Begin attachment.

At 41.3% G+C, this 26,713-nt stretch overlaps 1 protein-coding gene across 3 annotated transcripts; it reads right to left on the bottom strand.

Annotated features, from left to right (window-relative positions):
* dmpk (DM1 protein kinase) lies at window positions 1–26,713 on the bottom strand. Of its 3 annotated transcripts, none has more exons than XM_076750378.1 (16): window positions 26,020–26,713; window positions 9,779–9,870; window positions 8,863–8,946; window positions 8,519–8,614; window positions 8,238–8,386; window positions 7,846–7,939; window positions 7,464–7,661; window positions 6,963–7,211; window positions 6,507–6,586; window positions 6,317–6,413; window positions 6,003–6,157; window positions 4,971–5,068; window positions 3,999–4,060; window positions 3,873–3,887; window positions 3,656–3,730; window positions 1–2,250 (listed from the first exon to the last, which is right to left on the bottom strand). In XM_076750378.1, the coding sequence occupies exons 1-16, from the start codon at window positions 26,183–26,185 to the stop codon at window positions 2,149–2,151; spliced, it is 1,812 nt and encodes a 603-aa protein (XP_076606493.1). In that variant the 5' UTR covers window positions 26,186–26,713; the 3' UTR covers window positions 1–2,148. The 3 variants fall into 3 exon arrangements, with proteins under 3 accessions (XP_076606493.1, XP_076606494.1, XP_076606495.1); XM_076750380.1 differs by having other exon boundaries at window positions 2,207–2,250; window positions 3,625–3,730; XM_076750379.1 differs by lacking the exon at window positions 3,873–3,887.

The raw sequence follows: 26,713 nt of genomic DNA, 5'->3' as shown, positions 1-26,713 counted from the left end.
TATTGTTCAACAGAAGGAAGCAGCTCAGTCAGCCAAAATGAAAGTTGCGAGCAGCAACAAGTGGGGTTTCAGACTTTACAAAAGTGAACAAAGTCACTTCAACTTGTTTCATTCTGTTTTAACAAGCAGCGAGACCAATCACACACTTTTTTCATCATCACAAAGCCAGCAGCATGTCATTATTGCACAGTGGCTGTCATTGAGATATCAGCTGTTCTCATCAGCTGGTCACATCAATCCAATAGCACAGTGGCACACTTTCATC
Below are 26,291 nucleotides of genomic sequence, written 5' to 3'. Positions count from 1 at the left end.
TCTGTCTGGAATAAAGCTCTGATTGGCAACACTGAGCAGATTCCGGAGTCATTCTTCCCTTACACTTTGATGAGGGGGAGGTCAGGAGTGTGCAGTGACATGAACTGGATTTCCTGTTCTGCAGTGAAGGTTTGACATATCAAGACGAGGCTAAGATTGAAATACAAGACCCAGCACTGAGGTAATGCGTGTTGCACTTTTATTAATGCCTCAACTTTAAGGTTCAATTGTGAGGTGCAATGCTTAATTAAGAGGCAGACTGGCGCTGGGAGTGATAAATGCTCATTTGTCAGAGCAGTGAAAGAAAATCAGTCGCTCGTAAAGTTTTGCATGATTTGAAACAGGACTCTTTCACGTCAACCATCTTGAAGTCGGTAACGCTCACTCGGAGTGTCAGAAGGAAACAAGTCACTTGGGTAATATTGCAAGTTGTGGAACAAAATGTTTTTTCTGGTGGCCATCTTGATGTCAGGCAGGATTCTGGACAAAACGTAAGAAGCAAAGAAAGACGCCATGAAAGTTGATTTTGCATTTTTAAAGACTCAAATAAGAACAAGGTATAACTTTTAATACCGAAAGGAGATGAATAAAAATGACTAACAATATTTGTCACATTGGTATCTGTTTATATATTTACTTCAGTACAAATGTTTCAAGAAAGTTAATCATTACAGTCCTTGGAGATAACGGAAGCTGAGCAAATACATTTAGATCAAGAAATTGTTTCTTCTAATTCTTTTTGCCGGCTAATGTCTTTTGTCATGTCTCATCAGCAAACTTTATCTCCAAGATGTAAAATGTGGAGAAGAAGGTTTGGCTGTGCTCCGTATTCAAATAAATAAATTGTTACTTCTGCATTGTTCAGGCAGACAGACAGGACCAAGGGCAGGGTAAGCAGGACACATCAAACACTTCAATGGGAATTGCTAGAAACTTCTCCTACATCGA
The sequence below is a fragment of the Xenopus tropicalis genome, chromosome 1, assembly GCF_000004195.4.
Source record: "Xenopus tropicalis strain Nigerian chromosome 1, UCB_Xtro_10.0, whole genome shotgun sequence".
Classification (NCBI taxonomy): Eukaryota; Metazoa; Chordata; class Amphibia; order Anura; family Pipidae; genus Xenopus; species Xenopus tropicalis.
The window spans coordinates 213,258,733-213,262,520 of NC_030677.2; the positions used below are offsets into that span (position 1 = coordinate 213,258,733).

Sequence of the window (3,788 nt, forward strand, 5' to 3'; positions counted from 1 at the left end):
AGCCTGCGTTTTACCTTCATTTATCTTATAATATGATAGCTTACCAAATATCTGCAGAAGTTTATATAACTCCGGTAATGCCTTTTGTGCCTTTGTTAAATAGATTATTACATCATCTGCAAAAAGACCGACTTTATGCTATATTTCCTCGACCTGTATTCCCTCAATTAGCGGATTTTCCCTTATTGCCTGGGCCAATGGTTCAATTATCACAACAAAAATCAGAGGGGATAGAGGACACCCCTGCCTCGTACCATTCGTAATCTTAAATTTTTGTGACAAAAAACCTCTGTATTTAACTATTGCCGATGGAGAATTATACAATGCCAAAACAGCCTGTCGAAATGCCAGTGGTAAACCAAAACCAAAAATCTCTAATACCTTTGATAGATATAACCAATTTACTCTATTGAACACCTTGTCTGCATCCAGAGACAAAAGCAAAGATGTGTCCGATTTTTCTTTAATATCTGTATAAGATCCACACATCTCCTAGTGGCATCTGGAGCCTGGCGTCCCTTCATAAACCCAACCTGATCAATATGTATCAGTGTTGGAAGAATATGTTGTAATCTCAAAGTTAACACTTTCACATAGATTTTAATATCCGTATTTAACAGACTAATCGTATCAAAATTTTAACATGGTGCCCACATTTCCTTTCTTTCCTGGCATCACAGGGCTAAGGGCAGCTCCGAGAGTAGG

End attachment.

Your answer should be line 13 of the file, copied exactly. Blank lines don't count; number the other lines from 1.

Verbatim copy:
AGCCTGCGTTTTACCTTCATTTATCTTATAATATGATAGCTTACCAAATATCTGCAGAAGTTTATATAACTCCGGTAATGCCTTTTGTGCCTTTGTTAAATAGATTATTACATCATCTGCAAAAAGACCGACTTTATGCTATATTTCCTCGACCTGTATTCCCTCAATTAGCGGATTTTCCCTTATTGCCTGGGCCAATGGTTCAATTATCACAACAAAAATCAGAGGGGATAGAGGACACCCCTGCCTCGTACCATTCGTAATCTTAAATTTTTGTGACAAAAAACCTCTGTATTTAACTATTGCCGATGGAGAATTATACAATGCCAAAACAGCCTGTCGAAATGCCAGTGGTAAACCAAAACCAAAAATCTCTAATACCTTTGATAGATATAACCAATTTACTCTATTGAACACCTTGTCTGCATCCAGAGACAAAAGCAAAGATGTGTCCGATTTTTCTTTAATATCTGTATAAGATCCACACATCTCCTAGTGGCATCTGGAGCCTGGCGTCCCTTCATAAACCCAACCTGATCAATATGTATCAGTGTTGGAAGAATATGTTGTAATCTCAAAGTTAACACTTTCACATAGATTTTAATATCCGTATTTAACAGACTAATCGTATCAAAATTTTAACATGGTGCCCACATTTCCTTTCTTTCCTGGCATCACAGGGCTAAGGGCAGCTCCGAGAGTAGG